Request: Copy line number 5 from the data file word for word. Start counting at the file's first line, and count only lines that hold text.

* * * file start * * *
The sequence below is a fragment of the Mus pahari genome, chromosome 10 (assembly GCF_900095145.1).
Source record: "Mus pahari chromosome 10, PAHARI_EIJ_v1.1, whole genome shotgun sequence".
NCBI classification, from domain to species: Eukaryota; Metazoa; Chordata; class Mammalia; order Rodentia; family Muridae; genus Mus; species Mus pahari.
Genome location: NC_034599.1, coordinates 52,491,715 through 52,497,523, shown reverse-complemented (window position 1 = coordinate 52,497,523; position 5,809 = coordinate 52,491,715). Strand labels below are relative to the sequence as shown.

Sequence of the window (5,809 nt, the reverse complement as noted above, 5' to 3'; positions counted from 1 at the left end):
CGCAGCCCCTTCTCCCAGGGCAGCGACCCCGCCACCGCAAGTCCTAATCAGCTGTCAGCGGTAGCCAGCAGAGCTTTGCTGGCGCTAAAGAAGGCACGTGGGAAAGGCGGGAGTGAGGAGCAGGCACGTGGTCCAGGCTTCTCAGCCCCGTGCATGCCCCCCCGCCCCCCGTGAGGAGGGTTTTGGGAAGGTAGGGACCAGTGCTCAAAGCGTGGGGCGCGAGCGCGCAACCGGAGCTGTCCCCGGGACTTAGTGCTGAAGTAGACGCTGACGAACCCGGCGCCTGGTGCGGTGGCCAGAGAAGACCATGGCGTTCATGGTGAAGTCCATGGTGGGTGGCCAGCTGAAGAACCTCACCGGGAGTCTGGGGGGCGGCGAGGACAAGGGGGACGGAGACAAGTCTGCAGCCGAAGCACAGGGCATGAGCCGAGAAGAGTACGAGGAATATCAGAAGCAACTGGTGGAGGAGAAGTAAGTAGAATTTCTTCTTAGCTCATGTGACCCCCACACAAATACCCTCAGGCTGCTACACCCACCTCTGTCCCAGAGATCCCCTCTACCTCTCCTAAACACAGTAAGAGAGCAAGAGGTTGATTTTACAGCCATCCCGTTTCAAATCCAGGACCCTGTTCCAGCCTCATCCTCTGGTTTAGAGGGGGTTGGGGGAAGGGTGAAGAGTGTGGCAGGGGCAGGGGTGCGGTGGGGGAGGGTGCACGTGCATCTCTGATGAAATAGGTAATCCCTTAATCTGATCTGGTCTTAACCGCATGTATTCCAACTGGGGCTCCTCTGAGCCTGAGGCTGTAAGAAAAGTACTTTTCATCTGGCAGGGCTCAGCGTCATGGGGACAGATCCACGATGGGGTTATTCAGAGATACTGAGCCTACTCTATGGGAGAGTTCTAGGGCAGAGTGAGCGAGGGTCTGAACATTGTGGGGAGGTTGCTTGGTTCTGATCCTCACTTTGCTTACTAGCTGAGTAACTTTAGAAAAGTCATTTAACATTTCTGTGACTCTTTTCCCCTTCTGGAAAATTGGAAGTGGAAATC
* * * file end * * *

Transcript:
Sequence of the window (5,809 nt, the reverse complement as noted above, 5' to 3'; positions counted from 1 at the left end):